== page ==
Bora Bora # According to her daughter, Meredith McKinney, Judith fought two big campaigns in her life – the first was for the conservation of the environment and the second was to secure land rights for the Aboriginal people. Her interest in Aboriginal land rights was sparked by her friendship with fellow poet Oodgeroo Noonuccal (Kath Walker). Early White settlers thought it impossible for first inhabitants capable of making art or song worth the western eyes or ears.
Australian Indigenous Peoples # First Contact: # European first contacts with Australian indigenous peoples began with Willem Janszoon in 1606, Dirk Hartog, 1616, William Dampier in 1688, as well as rumours of Portuguese before that. Most reports gave negative views. In fact the view from the shore, by Australia’s first inhabitants is quite contrary. They see white men as the mythical bogey man embodying all the destruction caused by 250 years of white settlement.
Jane Sullivan # As critic Kevin Brophy says: “Everyone loves Judith Wright … she was possibly our greatest poet”. Her biographer Veronica Brady said her poetry “speaks a sense of sacredness in the land”. Fellow poet Robert Gray said she became the conscience of the country. http://www.smh.com.au/entertainment/books/turning-pages-how-judith-wright-was-nominated-for-a-nobel-prize-20180125-h0o6kl.html The Unknown Judith Wright. She was born in 1915, had her first poem published at 25, and her first collection appeared in 1946; she continued to write poems until she was 70 and also wrote children’s books and an autobiography, which she was still working on when she died in 2000.
Judith Wright - A Life # Judith Wright was born in 1915, had her first poem published at 25, and her first collection appeared in 1946; she continued to write poems until she was 70 and also wrote children’s books and an autobiography, which she was still working on when she died in 2000. Her poetry and her championing of the environment and Indigenous rights, both in her creative work and in her activism, made her an inspiring figure many years ahead of her time: for me, reading Judith Wright resonates far more with a sense of Australia than reading Henry Lawson or Banjo Paterson.
Sanctuary – Judith Wright # Judith Wright was concerned about the environment. Like Gerard Manly Hopkins’, Binsey Populars, she realised our capacity to destroy our habitat. Many of her poems speak of the natural beauty of Australia and condemn the European exploitive imperialism of natural Australian lands. She also registered her concerns about white Australia’s apathy towards the treatment of the Aboriginal people. This poem is set near Tamborine Mountain in the hinterland of Queensland’s Gold Coast.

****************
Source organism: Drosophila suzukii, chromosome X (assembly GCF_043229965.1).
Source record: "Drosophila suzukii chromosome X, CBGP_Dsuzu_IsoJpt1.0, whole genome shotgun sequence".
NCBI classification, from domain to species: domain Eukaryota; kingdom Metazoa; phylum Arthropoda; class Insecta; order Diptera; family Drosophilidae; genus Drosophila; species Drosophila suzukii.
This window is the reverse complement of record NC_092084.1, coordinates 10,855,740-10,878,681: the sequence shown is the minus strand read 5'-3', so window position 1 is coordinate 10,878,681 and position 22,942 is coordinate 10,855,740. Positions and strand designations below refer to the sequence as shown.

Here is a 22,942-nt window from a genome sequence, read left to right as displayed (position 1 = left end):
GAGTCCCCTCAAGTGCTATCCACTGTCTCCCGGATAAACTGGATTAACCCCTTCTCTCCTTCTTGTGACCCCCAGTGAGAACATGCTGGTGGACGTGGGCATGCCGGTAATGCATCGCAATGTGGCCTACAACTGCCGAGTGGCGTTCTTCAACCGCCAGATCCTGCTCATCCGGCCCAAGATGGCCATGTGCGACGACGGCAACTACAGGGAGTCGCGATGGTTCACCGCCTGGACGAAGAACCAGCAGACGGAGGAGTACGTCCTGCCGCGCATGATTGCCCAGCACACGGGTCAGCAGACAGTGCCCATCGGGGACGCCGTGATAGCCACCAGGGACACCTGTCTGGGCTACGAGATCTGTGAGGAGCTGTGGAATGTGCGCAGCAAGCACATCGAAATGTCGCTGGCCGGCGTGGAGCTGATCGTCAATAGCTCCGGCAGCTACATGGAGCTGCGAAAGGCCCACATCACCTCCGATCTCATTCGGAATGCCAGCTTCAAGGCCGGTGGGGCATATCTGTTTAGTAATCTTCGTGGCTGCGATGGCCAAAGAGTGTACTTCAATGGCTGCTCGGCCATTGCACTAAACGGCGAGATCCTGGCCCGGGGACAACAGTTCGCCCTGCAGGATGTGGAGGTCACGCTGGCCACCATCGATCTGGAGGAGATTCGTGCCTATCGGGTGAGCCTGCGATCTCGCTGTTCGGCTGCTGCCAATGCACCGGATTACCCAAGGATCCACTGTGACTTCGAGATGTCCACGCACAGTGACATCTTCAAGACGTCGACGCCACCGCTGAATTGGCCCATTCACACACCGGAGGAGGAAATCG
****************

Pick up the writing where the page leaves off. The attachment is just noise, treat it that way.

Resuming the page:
Woman to Child # ** Woman to Child** You who were darkness warmed my flesh where out of darkness rose the seed. Then all a world I made in me; all the world you hear and see hung upon my dreaming blood. There moved the multitudinous stars, and coloured birds and fishes moved. There swam the sliding continents. All time lay rolled in me, and sense, and love that knew not its beloved.
Woman to Man # The eyeless labourer in the night, the selfless, shapeless seed I hold, builds for its resurrection day— silent and swift and deep from sight foresees the unimagined light. This is no child with a child’s face; this has no name to name it by; yet you and I have known it well. This is our hunter and our chase, the third who lay in our embrace.
Judith Wright - Eve to Her Daughters 1966 # The speaker, Eve, talks to her daughters after her and Adam’s fall from Eden. She claims it was not she who is to blame for getting them thrown out of Paradise, however then lists the ways in which life has become so much harder for them: draughty shelter, hunger, labour, whining children – yet she is willing to cope. It is Adam who can’t seem to accept their new status, becoming intent on making the world a new Eden.